Mark Needham

Thoughts on Software Development

Archive for the ‘Software Development’ tag

4 types of user

with 2 comments

I’ve been working with Neo4j full time for slightly more than a year now and from interacting with the community I’ve noticed that while using different features of the product people fall into 4 categories.

These are as follows:

4types

On one axis we have ‘loudness’ i.e. how vocal somebody is either on twitter, StackOverflow or by email and on the other we have ‘success’ which is how well a product feature is working for them.

The people in the top half of the diagram will get the most attention because they’re the most visible.

Of those people we’ll tend to spend more time on the people who are unhappy and vocal to try and help them solve the problems their having.

When working with the people in the top left it’s difficult to understand how representative they are for the whole user base.

It could be the case that they aren’t representative at all and actually there is a quiet majority who the product is working for and are just getting on with it with no fuss.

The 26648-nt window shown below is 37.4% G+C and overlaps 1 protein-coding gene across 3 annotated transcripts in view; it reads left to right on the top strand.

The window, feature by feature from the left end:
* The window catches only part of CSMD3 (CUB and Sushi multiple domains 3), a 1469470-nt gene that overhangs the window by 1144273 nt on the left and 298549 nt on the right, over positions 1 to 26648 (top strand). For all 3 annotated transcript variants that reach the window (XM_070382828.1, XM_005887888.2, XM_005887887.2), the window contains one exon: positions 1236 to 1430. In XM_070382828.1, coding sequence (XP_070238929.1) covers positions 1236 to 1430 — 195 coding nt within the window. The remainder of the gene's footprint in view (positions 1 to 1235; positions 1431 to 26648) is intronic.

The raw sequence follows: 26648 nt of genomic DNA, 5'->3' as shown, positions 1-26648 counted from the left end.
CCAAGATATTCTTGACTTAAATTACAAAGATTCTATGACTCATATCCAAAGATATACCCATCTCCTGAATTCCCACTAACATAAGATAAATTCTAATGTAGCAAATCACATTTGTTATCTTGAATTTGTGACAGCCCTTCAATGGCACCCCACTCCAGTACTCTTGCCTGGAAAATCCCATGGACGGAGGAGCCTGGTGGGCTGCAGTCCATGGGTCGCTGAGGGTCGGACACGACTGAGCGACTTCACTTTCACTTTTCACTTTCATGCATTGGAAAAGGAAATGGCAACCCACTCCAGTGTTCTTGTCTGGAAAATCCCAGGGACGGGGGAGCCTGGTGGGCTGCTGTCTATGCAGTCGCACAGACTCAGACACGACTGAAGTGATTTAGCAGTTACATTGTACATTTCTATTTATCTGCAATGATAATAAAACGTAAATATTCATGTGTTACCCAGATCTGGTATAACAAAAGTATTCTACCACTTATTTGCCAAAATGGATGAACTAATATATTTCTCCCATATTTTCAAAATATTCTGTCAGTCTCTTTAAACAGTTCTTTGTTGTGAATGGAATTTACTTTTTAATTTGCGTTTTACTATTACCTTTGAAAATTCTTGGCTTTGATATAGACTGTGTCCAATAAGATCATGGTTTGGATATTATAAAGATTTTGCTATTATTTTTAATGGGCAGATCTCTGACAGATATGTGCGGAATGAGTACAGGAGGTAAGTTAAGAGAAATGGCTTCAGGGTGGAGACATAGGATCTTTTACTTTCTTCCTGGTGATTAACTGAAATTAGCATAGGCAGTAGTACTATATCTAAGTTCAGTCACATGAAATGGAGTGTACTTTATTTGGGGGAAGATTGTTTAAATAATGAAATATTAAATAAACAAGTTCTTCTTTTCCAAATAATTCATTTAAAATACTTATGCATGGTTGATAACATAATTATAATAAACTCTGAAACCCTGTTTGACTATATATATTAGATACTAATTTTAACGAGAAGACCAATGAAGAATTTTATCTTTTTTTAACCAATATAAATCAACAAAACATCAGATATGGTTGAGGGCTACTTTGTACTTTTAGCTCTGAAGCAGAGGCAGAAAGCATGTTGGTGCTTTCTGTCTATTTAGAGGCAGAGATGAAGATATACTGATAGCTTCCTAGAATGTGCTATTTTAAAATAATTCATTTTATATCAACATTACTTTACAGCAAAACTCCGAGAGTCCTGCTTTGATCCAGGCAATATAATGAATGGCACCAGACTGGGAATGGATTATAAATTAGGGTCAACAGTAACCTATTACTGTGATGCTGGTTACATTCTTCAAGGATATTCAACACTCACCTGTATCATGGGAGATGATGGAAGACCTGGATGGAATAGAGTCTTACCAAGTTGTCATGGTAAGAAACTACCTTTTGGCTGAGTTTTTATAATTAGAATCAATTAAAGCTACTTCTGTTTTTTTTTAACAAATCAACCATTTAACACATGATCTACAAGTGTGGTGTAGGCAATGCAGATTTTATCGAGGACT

However, it could equally be the case that they are absolutely representative and there are a lot of users quietly suffering / giving up using the product.

I haven’t come up with a good way to come across the less vocal users but in my experience they’ll often be passive users of the user group or Stack Overflow i.e. they’ll read existing issues but not post anything themselves.

Given this uncertainty I think it makes sense to assume that the silent majority suffer the same problems as the more vocal minority.

Another interesting thing I’ve noticed about this quadrant is that the people in the top right are often the best people in the community to help those who are struggling.

It’d be interesting to know whether anyone has noticed a similar thing with the products they worked on, and if so what approach do you take to unveiling the silent majority?

Written by Mark Needham

July 29th, 2014 at 7:07 pm